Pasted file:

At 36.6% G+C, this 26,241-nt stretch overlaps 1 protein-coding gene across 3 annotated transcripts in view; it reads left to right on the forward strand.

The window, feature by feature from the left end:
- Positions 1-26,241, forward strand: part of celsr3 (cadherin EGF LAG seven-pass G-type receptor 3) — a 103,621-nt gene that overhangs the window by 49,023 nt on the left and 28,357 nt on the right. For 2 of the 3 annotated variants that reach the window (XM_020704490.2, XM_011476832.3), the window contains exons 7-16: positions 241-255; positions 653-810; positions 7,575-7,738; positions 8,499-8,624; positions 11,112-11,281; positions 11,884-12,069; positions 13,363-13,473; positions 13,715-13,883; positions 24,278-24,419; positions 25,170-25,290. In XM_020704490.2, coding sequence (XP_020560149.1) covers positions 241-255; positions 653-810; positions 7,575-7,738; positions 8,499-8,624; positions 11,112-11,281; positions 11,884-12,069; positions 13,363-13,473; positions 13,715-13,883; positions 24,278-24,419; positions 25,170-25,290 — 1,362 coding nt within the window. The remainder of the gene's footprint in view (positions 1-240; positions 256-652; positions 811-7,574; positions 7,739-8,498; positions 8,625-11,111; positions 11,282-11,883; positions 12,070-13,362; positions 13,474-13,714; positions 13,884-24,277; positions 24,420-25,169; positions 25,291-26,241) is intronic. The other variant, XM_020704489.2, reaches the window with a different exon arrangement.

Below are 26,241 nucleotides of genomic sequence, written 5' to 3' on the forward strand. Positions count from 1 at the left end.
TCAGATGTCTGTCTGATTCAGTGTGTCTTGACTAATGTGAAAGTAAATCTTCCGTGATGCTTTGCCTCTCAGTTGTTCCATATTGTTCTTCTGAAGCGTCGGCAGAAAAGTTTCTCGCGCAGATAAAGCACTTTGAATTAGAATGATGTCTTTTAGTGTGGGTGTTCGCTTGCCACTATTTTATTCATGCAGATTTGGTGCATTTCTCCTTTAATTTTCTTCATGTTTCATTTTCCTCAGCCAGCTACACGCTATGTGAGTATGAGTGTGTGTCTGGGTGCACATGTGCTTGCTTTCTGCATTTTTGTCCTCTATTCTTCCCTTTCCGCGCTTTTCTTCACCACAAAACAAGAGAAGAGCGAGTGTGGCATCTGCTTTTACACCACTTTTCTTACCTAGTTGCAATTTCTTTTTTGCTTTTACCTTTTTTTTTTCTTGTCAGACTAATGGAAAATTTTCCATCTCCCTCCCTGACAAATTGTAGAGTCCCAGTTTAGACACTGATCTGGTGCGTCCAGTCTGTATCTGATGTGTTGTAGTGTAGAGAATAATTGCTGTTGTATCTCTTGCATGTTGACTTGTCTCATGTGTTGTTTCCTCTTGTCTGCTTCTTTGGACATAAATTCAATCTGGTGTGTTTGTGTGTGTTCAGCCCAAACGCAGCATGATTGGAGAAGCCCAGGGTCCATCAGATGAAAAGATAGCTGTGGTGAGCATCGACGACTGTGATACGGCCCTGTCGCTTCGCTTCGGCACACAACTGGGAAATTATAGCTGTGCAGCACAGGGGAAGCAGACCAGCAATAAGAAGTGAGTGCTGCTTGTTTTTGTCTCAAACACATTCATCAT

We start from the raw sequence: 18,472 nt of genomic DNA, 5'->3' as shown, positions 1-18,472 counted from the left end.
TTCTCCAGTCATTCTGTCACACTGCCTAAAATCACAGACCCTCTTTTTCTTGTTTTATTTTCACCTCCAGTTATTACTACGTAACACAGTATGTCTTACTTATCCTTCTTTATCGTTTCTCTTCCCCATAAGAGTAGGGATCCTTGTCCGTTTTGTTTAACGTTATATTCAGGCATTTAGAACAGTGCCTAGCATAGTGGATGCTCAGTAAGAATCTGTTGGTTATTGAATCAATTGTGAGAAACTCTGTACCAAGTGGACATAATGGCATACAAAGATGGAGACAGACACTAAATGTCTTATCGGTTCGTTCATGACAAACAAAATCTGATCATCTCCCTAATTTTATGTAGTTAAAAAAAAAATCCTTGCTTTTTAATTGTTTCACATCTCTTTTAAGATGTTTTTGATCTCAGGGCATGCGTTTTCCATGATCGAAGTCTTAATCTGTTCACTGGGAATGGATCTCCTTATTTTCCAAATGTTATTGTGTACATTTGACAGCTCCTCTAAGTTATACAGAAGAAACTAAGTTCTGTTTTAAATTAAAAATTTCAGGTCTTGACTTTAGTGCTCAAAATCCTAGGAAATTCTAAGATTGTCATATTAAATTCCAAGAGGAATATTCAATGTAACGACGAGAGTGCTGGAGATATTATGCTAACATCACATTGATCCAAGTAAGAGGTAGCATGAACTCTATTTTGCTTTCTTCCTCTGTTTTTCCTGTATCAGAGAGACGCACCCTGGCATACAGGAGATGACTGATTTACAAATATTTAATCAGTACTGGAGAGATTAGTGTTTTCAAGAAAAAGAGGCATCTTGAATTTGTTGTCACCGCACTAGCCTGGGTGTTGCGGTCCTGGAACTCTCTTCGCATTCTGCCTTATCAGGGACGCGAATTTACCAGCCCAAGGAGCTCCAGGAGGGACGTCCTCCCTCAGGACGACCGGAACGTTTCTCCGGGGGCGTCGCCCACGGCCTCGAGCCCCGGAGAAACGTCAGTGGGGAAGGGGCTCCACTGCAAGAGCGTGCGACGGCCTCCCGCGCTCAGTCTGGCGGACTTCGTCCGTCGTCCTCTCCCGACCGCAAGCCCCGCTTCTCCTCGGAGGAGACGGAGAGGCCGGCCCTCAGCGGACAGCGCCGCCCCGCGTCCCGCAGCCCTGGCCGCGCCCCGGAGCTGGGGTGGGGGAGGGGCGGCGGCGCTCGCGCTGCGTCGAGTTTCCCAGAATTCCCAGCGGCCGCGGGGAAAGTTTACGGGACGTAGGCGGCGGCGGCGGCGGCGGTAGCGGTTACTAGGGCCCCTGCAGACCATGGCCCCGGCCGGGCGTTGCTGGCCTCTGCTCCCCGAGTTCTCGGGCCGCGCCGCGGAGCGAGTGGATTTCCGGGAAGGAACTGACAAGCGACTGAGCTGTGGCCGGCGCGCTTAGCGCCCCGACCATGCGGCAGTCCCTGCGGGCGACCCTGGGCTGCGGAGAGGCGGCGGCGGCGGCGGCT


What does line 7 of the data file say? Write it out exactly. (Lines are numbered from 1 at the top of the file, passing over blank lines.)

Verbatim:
TTCTCCAGTCATTCTGTCACACTGCCTAAAATCACAGACCCTCTTTTTCTTGTTTTATTTTCACCTCCAGTTATTACTACGTAACACAGTATGTCTTACTTATCCTTCTTTATCGTTTCTCTTCCCCATAAGAGTAGGGATCCTTGTCCGTTTTGTTTAACGTTATATTCAGGCATTTAGAACAGTGCCTAGCATAGTGGATGCTCAGTAAGAATCTGTTGGTTATTGAATCAATTGTGAGAAACTCTGTACCAAGTGGACATAATGGCATACAAAGATGGAGACAGACACTAAATGTCTTATCGGTTCGTTCATGACAAACAAAATCTGATCATCTCCCTAATTTTATGTAGTTAAAAAAAAAATCCTTGCTTTTTAATTGTTTCACATCTCTTTTAAGATGTTTTTGATCTCAGGGCATGCGTTTTCCATGATCGAAGTCTTAATCTGTTCACTGGGAATGGATCTCCTTATTTTCCAAATGTTATTGTGTACATTTGACAGCTCCTCTAAGTTATACAGAAGAAACTAAGTTCTGTTTTAAATTAAAAATTTCAGGTCTTGACTTTAGTGCTCAAAATCCTAGGAAATTCTAAGATTGTCATATTAAATTCCAAGAGGAATATTCAATGTAACGACGAGAGTGCTGGAGATATTATGCTAACATCACATTGATCCAAGTAAGAGGTAGCATGAACTCTATTTTGCTTTCTTCCTCTGTTTTTCCTGTATCAGAGAGACGCACCCTGGCATACAGGAGATGACTGATTTACAAATATTTAATCAGTACTGGAGAGATTAGTGTTTTCAAGAAAAAGAGGCATCTTGAATTTGTTGTCACCGCACTAGCCTGGGTGTTGCGGTCCTGGAACTCTCTTCGCATTCTGCCTTATCAGGGACGCGAATTTACCAGCCCAAGGAGCTCCAGGAGGGACGTCCTCCCTCAGGACGACCGGAACGTTTCTCCGGGGGCGTCGCCCACGGCCTCGAGCCCCGGAGAAACGTCAGTGGGGAAGGGGCTCCACTGCAAGAGCGTGCGACGGCCTCCCGCGCTCAGTCTGGCGGACTTCGTCCGTCGTCCTCTCCCGACCGCAAGCCCCGCTTCTCCTCGGAGGAGACGGAGAGGCCGGCCCTCAGCGGACAGCGCCGCCCCGCGTCCCGCAGCCCTGGCCGCGCCCCGGAGCTGGGGTGGGGGAGGGGCGGCGGCGCTCGCGCTGCGTCGAGTTTCCCAGAATTCCCAGCGGCCGCGGGGAAAGTTTACGGGACGTAGGCGGCGGCGGCGGCGGCGGTAGCGGTTACTAGGGCCCCTGCAGACCATGGCCCCGGCCGGGCGTTGCTGGCCTCTGCTCCCCGAGTTCTCGGGCCGCGCCGCGGAGCGAGTGGATTTCCGGGAAGGAACTGACAAGCGACTGAGCTGTGGCCGGCGCGCTTAGCGCCCCGACCATGCGGCAGTCCCTGCGGGCGACCCTGGGCTGCGGAGAGGCGGCGGCGGCGGCGGCT